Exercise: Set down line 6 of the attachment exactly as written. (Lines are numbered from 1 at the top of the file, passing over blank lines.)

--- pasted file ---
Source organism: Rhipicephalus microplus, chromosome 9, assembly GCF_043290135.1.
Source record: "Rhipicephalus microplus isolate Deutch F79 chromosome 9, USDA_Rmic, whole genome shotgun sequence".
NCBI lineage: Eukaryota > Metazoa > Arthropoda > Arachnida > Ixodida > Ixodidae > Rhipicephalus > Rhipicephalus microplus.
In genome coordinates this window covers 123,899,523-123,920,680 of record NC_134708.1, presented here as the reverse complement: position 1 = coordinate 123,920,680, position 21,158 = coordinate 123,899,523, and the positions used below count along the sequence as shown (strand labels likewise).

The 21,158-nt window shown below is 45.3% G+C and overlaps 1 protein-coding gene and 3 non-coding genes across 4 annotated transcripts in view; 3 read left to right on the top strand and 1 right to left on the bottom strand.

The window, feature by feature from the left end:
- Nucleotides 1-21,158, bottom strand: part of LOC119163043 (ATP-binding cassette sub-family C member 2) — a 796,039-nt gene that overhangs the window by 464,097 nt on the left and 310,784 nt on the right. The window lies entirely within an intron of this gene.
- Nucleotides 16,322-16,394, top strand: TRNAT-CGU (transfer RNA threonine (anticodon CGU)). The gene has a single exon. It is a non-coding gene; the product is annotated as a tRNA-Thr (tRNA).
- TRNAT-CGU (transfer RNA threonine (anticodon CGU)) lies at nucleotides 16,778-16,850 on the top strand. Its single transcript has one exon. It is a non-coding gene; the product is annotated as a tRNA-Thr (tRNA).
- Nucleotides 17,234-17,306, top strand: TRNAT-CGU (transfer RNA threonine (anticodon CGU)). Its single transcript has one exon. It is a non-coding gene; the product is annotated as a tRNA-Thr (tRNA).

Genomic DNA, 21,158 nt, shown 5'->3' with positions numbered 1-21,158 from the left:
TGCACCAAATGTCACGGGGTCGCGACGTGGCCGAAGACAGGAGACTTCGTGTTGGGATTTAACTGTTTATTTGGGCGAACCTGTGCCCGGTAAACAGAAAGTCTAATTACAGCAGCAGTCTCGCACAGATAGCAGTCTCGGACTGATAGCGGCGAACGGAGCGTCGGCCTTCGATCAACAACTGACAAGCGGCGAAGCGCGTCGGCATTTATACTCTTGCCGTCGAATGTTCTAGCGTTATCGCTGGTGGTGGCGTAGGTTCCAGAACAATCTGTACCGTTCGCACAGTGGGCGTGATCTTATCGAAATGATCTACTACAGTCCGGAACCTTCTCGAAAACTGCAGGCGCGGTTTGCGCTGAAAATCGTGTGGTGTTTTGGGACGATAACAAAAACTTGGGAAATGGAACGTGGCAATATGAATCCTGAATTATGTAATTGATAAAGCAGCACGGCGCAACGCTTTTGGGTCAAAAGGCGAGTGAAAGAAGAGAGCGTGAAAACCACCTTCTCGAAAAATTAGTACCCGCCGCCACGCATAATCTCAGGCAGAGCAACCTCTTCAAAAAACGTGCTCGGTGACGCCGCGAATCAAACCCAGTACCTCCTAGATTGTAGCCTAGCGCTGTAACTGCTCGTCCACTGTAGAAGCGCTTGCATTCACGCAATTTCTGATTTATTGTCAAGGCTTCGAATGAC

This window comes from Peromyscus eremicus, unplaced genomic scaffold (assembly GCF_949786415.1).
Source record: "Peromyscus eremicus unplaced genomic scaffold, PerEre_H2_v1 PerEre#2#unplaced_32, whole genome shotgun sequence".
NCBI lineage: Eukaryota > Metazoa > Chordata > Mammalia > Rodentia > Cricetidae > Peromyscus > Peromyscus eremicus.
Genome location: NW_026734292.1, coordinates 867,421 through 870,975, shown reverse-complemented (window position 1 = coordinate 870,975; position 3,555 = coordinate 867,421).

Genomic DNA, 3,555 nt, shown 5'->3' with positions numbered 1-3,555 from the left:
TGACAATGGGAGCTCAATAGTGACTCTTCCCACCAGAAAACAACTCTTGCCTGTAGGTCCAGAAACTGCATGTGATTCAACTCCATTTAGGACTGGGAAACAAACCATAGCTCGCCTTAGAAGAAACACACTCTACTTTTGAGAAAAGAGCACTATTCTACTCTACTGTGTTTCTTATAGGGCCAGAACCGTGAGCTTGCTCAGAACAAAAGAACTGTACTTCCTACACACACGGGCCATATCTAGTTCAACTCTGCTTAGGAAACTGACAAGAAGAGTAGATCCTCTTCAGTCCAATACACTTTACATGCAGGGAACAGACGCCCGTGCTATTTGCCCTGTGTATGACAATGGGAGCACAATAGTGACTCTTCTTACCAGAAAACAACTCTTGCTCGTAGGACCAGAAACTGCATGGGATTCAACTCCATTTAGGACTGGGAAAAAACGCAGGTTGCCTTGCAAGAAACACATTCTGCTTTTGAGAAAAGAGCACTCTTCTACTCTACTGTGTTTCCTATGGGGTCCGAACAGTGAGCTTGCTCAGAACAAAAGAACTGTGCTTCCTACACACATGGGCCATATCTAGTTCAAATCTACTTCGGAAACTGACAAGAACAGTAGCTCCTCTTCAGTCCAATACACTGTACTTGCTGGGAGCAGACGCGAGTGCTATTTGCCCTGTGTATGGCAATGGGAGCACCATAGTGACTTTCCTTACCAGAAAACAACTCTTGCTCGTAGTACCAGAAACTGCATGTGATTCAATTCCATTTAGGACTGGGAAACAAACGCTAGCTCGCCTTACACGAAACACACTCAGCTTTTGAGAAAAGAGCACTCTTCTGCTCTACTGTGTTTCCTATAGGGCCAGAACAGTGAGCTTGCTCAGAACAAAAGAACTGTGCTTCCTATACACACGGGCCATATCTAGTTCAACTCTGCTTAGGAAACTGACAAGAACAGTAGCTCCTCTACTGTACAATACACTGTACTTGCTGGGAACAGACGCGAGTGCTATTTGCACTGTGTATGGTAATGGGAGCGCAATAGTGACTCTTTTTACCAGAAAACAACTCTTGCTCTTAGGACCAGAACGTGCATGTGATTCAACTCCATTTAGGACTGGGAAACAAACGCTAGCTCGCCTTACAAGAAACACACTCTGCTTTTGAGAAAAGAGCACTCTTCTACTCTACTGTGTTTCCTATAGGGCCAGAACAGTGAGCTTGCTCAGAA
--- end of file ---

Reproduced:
The window, feature by feature from the left end: